Audit Shows Many Disturbing Questions About New York City Housing Authority
NYCHA needs many more officers rooted in its own communities, to improve police-community relations, increase the security of NYCHA residents, and lower the incidence of stops-and-frisks.
[Op-Ed: New York]
The New York City Housing Authority has a lot of explaining to do. Serious questions about its finances, management, and ability to deliver services are growing by the day. New Yorkers deserve answers –now.
More than 400,000 New Yorkers live in public housing. The system is an asset to the City and integral to its economic health. Yet NYCHA’s financials are a recipe for disaster, and its mismanagement risks residents’ safety. As the City’s chief financial officer, I have called on NYCHA to fix its operations and do better overall.
Some questions that demand answers:
• Why has NYCHA failed to install surveillance cameras and other security systems, even when it has $42 million funds earmarked for such purposes? That’s dangerous for NYCHA’s residents.
• Why does NYCHA want to borrow $500 million, when it has more than $777 million in unspent funds that date back several years? More debt could damage its financial stability.
• Why did NYCHA hire the Boston Consulting Group in a reported $10 million no-bid contract – and did NYCHA’s chairman fail to disclose his former employment with the firm?
• When NYCHA pays the NYPD $70 million dollars a year, is it getting its money’s worth? Its agreement with the NYPD is outdated and hasn’t necessarily proved to reduce crime. It has also resulted in an intrusive trespassing program and objectionable instances of stop-and-frisk.
• Why are so few NYCHA residents hired as uniformed officers? NYCHA needs many more officers rooted in its own communities, to improve police-community relations, increase the security of NYCHA residents, and lower the incidence of stops-and-frisks.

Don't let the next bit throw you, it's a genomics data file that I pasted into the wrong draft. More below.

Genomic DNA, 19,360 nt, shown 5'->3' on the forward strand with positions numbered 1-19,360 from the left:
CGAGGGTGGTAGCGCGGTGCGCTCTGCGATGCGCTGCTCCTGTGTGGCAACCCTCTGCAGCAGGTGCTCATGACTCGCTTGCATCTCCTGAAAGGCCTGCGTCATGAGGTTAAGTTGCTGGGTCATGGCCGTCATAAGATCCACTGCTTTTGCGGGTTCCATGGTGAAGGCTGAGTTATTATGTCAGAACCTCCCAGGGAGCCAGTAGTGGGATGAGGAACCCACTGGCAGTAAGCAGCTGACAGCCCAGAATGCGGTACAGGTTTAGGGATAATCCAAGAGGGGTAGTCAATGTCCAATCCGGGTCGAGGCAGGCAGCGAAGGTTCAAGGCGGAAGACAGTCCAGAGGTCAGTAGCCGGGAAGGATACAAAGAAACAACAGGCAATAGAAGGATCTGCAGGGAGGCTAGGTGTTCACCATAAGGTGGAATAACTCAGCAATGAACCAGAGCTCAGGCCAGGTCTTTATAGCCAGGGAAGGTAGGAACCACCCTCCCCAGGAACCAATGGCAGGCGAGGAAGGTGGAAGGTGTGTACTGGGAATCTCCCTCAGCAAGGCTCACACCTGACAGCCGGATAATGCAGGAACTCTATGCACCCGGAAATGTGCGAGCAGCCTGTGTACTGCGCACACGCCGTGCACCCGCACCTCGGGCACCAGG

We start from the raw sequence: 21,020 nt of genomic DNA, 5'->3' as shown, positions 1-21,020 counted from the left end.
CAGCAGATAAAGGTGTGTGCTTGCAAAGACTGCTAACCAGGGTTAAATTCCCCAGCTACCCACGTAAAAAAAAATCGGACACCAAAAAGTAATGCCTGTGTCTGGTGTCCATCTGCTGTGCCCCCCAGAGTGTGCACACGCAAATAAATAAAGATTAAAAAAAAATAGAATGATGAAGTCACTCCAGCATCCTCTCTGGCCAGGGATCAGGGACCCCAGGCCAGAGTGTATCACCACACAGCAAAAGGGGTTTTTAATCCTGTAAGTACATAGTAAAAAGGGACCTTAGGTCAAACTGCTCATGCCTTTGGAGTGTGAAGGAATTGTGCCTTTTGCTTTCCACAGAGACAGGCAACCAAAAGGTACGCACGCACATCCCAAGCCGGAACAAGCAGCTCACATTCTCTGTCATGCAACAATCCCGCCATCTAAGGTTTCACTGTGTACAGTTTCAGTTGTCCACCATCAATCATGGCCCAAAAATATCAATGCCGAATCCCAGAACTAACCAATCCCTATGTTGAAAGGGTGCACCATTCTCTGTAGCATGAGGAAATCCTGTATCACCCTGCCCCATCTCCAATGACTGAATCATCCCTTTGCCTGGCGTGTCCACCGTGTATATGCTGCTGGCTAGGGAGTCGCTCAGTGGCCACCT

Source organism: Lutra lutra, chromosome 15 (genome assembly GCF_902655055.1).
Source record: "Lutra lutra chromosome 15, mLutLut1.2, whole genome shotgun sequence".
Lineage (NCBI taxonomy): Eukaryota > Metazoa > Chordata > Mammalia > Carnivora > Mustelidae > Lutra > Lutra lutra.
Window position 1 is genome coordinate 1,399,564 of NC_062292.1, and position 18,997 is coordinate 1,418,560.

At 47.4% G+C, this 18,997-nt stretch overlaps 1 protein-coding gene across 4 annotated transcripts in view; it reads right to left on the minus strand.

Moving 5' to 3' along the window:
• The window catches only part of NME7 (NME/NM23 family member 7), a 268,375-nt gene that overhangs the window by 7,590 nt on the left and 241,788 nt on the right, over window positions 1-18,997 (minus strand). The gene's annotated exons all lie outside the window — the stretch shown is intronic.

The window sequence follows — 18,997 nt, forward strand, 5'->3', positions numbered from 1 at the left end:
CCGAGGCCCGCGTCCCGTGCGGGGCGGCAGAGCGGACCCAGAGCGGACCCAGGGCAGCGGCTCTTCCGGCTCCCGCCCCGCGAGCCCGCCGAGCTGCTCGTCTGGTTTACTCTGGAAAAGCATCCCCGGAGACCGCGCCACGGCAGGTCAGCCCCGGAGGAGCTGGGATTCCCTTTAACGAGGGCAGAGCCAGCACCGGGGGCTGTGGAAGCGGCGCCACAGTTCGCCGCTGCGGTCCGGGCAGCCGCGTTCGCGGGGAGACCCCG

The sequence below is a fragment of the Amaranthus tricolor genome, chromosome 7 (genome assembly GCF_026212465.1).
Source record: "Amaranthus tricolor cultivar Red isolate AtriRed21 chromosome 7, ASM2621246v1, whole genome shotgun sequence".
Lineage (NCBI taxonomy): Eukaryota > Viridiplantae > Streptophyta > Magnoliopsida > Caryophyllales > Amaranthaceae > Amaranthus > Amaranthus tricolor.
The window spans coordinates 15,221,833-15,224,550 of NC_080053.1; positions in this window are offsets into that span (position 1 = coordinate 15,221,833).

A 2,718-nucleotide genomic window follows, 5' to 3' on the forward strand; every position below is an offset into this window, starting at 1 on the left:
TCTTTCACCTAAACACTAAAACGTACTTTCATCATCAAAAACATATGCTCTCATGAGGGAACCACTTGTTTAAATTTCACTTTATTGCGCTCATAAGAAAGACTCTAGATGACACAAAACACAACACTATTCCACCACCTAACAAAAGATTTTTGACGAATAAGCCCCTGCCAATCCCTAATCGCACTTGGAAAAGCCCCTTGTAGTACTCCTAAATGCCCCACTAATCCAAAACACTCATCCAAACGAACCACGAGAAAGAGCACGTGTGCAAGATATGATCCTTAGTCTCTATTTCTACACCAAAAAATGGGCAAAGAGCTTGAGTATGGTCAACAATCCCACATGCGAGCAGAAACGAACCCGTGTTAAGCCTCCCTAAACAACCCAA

• As the Section 8 program faces cuts, is NYCHA creating any safety net for its Section 8 voucher holders? Is it pushing aggressively for more Section 8 funding?
• Why doesn’t NYCHA’s new draft annual plan have more about job creation and training for residents – as required by federal law? To be clear: We’re looking for meaningful career employment, not just temporary jobs.
• When NYCHA has spent a staggering amount automating many of its operations, shouldn’t it disclose how residents have benefitted from these costs?
• When City budgets are so tight, why is NYCHA leaving federal money on the table? Specifically: 21,000 aging housing units have qualified for federal operating and capital-fund subsidies – but only about two-thirds will receive them.
NYCHA’s lack of disclosure is troubling, and my office is also working to provide answers to some of these questions. We’ve started an audit of federally mandated job-training efforts. And, another of our audits found delays and other inefficiencies in NYCHA’s infrastructure-improvement program, called CM Build.
Still more answers are needed. At stake are NYCHA’s fiscal integrity – and the confidence of a City.
John C. Liu is the New York City Comptroller.
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